"Maybe." Chet had long ago made peace with his situation. "I usually don’t have this much trouble."
"It might be all this upset." Laurel inclined her head toward the teleconference still in heated progress.
Would there have been less heat and more light if the three of them had been free to vent their frustration with President Flannigan? Not that they weren’t coming close, dangerously so in the case of Admiral Alton’s comment that the man kept being a divider right when the nation most needed a uniter.
Meanwhile, the time’s ticking away. Laurel cast an uneasy glance at the big clock on a nearby pillar. Should she remind them, or would that just put them into shoot-the-messenger mode?
Peter Caudell must’ve reached the same conclusion. "It’s almost time to go on stage. We need a decision."
"We’re not backing down and going quietly, and that’s final." Kim spoke in a low growl quite unlike his usual voice.
Admiral Alton was visibly pleased by the news. "Then I’ll tell my people."
Laurel recalling him mentioning having scattered sailors and Marines throughout the crowd outside the ballpark’s walls. His original concern had been agents provocateur, but now his people would have a second mission, one that would require a little more subtlety than taking down someone trying to whip disappointed people into a frenzy in which they would do something stupid.
As she watched Admiral Alton leave, Laurel felt a flare of apprehension. That man was walking a very thin line, and even being a hero of the Energy Wars wouldn’t save him if things went awry and the civil authorities started asking awkward questions.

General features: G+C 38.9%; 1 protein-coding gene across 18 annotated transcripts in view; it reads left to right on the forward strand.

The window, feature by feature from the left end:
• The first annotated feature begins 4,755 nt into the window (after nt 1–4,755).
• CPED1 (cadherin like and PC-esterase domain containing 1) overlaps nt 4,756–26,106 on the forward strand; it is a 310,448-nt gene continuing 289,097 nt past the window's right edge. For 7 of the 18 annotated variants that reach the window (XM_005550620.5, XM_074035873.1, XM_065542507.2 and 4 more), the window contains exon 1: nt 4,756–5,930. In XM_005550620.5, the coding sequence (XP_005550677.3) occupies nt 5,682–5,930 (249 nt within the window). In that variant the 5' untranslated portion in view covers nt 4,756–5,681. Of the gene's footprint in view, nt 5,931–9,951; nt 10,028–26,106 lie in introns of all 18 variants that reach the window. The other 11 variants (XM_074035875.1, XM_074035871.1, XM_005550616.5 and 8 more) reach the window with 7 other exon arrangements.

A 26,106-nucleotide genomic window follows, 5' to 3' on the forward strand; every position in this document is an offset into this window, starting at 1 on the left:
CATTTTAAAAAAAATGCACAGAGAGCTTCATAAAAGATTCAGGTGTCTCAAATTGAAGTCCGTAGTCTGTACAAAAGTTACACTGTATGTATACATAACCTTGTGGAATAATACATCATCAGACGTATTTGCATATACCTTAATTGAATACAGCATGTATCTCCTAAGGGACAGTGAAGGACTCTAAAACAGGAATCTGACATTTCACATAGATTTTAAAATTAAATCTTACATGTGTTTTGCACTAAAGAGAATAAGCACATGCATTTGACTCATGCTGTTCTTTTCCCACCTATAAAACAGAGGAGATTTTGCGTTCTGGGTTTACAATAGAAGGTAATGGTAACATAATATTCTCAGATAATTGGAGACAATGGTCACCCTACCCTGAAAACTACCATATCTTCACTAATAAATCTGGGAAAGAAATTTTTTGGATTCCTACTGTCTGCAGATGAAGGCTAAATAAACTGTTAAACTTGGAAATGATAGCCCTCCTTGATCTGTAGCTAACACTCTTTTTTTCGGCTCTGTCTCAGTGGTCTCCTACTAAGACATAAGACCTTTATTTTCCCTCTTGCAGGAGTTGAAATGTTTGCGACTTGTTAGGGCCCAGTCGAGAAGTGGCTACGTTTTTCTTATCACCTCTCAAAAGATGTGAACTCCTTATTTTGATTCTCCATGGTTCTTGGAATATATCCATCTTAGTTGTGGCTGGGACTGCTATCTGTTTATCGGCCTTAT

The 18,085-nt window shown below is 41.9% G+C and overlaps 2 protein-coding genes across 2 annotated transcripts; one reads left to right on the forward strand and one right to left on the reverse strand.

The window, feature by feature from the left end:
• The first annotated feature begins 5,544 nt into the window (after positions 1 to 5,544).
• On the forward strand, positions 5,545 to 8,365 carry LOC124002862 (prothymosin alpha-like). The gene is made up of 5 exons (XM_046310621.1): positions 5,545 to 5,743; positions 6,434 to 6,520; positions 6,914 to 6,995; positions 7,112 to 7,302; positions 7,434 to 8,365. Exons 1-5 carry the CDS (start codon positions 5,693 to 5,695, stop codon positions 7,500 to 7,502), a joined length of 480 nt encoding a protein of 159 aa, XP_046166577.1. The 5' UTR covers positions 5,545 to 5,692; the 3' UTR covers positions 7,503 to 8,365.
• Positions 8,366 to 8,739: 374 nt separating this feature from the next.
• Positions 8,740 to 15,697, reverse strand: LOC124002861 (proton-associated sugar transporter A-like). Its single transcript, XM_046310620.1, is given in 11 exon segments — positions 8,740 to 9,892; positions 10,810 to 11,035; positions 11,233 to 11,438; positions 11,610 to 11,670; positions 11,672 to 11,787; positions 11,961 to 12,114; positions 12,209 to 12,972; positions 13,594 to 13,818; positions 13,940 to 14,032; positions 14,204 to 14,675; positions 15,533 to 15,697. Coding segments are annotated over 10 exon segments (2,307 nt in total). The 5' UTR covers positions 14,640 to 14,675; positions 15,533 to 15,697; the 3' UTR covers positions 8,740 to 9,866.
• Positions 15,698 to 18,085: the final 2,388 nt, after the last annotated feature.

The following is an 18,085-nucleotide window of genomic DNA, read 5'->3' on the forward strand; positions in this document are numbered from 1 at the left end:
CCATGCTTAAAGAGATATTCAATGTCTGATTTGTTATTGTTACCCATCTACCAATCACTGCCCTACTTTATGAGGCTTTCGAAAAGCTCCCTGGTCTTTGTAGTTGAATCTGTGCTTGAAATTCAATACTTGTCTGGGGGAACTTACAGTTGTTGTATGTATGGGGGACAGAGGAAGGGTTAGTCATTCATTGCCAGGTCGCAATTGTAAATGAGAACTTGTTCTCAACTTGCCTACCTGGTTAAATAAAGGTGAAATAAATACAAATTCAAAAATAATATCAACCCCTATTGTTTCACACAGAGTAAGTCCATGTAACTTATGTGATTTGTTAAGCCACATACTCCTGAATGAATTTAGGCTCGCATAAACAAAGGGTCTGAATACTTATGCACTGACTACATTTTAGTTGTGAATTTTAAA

Which is why he has to get back up to the governor’s box with the other special guests before anyone notices he’s gone. Laurel knew she wouldn’t be able to relax until the last note was played and the fireworks began.
As if you ever can. She blew a kiss to her husband as he headed toward the stage. Even without politics to complicate things, problems could always crop up, and if not caught fast, could ruin a show.
She could hear them going through their on-stage sound checks when a small hand tugged at her sleeve. She looked down at Vicki. "What’s wrong, sweetie?"
"Mommy, I gotta go."
There could be no mistaking the urgency in her voice. Although Laurel had limited her daughter’s fluid intake in the hours immediately before the show, she hadn’t been willing to risk actual dehydration the way she might herself. Not to mention that, while Vicki was toilet trained, she was still young enough to have trouble holding for any length of time.
Laurel caught Chet’s attention. "I’m going to take Vicki down to the restroom."
It would’ve been a lot easier if there’d been restroom facilities in the immediate backstage area, but if there had been some, they’d been taken out or repurposed. So it was down the corridor and a flight of stairs.
At least you’re not having to take her through the crowds on the regular concourses. That was just enough to make Laurel think of Admiral Alton making his way back to the governor’s box. Of course the area immediately around it would be carefully secured, but was there a private passage all the way up there, or would he have to get through the public corridors at some point?
It was just enough to get her to thinking about all the things she’d overheard, the speculations on how their opponents in the Administration would try to go about shutting the concert down and measures to take to prevent it. By the time Vicki was finished, Laurel realized that everyone had forgotten one very important weak point.
Trying to cut the power to the stage is too obvious, after they tried it on Irina Bulganina. But the big attraction of our concert is simulcasting with an artist who’s on the Moon.
Laurel retrieved her cell phone. Just so Chet had his on him. If he’d left it in one of the equipment bags, it could vibrate all evening and he’d never know.
She was relieved to get a prompt answer. "Chet, I’m going to run down to the satellite truck and give the guys a heads-up, so it’s going to take a little longer than I’d expected."